Top Colleges Accused Of Violating Civil Rights Of Black Student-Athletes By Capping Compensation
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Top Colleges Accused Of Violating Civil Rights Of Black Student-Athletes By Capping Compensation

HBCU basketball (Photo: Unsplash)
HBCU basketball (Photo: Unsplash)

A federal complaint accuses NCAA Division I schools of violating the civil rights of Black athletes and major college football players by prohibiting compensation.

On Tuesday, the National College Players Association (NCPA) filed a complaint with the Office for Civil Rights at the U.S. Department of Education advocating for Black college athletes, ABC News reports. The complaint says the ban on compensation disproportionately impacts Black student-athletes.

The complaint cited a 2018 study by the University of Southern California’s Race and Equity Center that found “Black men were 2.4% of undergraduate students enrolled at the 65 (Power Five conference) universities, but comprised 55% of football teams and 56% of men’s basketball teams on those campuses.”

“This multibillion college sports enterprise imposes discriminatory practices that disproportionately harms Black athletes, while predominantly white coaches and administrators make millions of dollars,” NCPA Executive Director Ramogi Huma, a former UCLA football player, said.

“College athletes throughout predominantly white sports receive fair market compensation, but athletes in the only predominantly Black sports do not.”

Currently, the NCAA allows scholarships that cover the room, board, books, tuition, and medical benefits for student athletes. The scholarships cap educational benefits at $6,000, CBS Sports reports. An interim policy allows name, image and likeness rights to garner students some form of compensation.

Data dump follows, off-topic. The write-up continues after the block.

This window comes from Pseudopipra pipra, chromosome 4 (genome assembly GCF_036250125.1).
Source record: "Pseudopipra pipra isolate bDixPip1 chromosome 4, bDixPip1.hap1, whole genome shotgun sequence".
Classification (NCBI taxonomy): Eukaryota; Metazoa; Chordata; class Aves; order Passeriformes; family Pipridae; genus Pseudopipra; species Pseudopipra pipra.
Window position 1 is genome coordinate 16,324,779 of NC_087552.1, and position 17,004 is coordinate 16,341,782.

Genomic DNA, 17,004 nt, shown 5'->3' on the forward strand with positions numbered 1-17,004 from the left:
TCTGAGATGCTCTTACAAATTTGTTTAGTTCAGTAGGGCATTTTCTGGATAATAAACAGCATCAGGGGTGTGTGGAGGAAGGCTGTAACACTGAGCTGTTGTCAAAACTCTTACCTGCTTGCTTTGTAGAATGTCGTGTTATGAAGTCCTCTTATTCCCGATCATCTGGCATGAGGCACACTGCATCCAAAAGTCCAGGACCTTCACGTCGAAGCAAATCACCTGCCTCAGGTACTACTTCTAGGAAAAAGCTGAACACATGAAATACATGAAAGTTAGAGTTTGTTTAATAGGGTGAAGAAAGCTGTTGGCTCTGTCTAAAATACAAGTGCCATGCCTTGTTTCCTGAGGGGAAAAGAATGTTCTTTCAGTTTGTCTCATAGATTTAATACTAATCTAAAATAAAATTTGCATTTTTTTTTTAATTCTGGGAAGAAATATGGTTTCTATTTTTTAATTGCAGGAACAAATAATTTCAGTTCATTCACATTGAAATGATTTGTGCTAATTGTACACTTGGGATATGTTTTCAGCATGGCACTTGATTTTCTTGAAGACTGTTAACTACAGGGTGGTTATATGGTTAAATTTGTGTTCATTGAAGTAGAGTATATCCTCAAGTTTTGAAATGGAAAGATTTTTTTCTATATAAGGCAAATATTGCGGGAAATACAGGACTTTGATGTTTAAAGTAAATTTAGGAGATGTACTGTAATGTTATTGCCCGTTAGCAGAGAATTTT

“I believe it’s important to first acknowledge the reality of the business that is college football,” Stanford football player Elijah Higgins said in a statement through the NCPA.

The NCAA men’s Division I men’s basketball tournament generates over $800 million in revenue from the sporting events. Most of the money gets distributed to 358 schools that compete at that level, as noted by WHAS 11.

The complaint cites Supreme Court Justice Brett Kavanaugh’s concurring opinion in the landmark Alston v. NCAA case, where the high court ruled unanimously to uphold a lower court’s decision that found the NCAA in violation of the antitrust law.

“Nowhere else in America can businesses get away with agreeing not to pay their workers a fair market rate on the theory that their product is defined by not paying their workers a fair market rate,” Kavanaugh wrote in June 2021.


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